In the last edition of Legal Ethics, Duncan Webb, Mary Anne Noone and Judith Dickson drew attention to measures introduced in Australia and New Zealand to promote professional standards and ethical practice through legal education. Webb argues that by introducing a compulsory course covering the philosophical basis of legal professional ethics as well as its practical application, it is possible to teach students to recognise ethical problems. Noone and Dickson?s approach, on the other hand, is to teach legal ethics through hands-on experience. They believe that where“students assume that role of a lawyer and are required to take on the responsibility, under supervision, for providing legal services to real clients”the process of debate and decision-making provides a powerful tool in making students ethically aware. Whilst there has been much discussion about how legal ethics ought to be taught, Australia and New Zealand are both committed to making legal ethics an integral part of the undergraduate curriculum. In contrast, ethics and professional responsibility do not form part of the compulsory content of qualifying law degrees in England and Wales. Whilst some law schools offer optional units on legal ethics, academic lawyers have in general been slow to have“values and high ethical standards”5 as a distinct component of the legal education curriculum. As Webb has observed:“academics have objected on the basis that it is not an area of serious legal scholarship, and that it requires additional funding. …”He also suggests that students can be critical of what they perceive to be“offensive brainwashing, or meaningless waffle”and they would rather spend time on what they consider“worthwhile subjects”.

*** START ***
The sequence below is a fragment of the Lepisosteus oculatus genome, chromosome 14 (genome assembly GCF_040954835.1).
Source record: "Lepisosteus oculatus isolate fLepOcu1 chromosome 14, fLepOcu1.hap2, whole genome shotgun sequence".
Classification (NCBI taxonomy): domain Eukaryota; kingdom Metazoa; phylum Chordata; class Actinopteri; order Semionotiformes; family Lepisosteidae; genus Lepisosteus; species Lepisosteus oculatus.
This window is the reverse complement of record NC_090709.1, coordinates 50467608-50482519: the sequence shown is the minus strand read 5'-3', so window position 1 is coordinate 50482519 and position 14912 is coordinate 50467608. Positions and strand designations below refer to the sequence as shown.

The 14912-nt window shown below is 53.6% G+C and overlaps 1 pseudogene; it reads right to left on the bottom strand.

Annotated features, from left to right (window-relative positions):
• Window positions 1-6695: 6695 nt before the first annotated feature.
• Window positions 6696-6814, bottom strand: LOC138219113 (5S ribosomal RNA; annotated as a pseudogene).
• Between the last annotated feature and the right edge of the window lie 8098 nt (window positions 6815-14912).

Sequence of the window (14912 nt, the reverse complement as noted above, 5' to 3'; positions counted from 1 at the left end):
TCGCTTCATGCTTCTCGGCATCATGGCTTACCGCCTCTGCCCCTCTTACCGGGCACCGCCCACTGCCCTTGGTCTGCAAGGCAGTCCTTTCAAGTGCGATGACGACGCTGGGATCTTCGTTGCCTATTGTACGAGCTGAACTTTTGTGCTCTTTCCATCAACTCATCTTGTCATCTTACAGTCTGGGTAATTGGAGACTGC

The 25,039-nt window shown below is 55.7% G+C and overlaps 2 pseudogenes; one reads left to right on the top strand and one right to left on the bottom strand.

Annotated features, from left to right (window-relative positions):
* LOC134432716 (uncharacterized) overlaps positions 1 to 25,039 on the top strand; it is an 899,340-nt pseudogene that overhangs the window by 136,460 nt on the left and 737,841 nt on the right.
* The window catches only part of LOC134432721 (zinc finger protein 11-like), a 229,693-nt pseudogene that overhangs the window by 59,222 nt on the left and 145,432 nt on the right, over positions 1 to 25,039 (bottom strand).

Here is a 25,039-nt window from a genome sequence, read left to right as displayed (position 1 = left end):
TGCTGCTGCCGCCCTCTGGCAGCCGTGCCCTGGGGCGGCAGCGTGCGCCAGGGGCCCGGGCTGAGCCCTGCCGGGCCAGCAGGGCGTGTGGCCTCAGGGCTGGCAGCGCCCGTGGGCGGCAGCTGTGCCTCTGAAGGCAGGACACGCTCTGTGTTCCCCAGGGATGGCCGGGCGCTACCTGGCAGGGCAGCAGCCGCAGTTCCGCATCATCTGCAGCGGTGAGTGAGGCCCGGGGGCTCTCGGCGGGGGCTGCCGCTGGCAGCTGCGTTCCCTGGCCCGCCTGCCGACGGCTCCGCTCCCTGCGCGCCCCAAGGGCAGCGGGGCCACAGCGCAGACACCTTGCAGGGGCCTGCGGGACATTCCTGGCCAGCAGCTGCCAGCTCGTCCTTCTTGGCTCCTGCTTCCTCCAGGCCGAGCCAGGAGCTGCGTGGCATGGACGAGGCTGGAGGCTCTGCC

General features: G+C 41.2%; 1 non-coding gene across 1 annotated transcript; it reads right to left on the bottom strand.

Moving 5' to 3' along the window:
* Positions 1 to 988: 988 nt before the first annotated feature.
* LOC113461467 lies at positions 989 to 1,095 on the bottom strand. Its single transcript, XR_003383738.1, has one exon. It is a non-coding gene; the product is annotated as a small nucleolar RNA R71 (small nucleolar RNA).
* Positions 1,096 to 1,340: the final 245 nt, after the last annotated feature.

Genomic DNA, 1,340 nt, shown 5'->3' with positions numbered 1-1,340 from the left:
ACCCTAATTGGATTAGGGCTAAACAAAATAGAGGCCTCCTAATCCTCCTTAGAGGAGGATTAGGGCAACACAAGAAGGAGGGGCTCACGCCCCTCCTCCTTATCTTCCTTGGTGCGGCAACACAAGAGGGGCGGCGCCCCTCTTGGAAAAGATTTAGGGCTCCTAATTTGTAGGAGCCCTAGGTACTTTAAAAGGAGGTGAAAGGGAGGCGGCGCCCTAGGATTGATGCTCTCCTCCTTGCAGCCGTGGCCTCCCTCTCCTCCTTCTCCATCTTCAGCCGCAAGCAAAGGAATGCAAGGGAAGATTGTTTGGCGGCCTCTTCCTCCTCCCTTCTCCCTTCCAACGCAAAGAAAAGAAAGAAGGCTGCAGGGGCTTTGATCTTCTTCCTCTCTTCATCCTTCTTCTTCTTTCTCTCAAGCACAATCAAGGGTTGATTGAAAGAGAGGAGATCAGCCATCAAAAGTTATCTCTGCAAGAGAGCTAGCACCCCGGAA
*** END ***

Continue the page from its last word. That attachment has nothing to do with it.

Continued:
Document Type: Research Article
Publication date: January 1, 2002
More about this publication?
Legal Ethics is an international and interdisciplinary journal devoted to the field of legal ethics. The journal provides an intellectual meeting ground for academic lawyers, practitioners and policy-makers to debate developments shaping the ethics of law and its practice at the micro and macro levels. Its focus is broad enough to encompass empirical research on the ethics and conduct of the legal professions and judiciary, studies of legal ethics education and moral development, ethics development in contemporary professional practice, the ethical responsibilities of law schools, professional bodies and government, and jurisprudential or wider philosophical reflections on law as an ethical system and on the moral obligations of individual lawyers.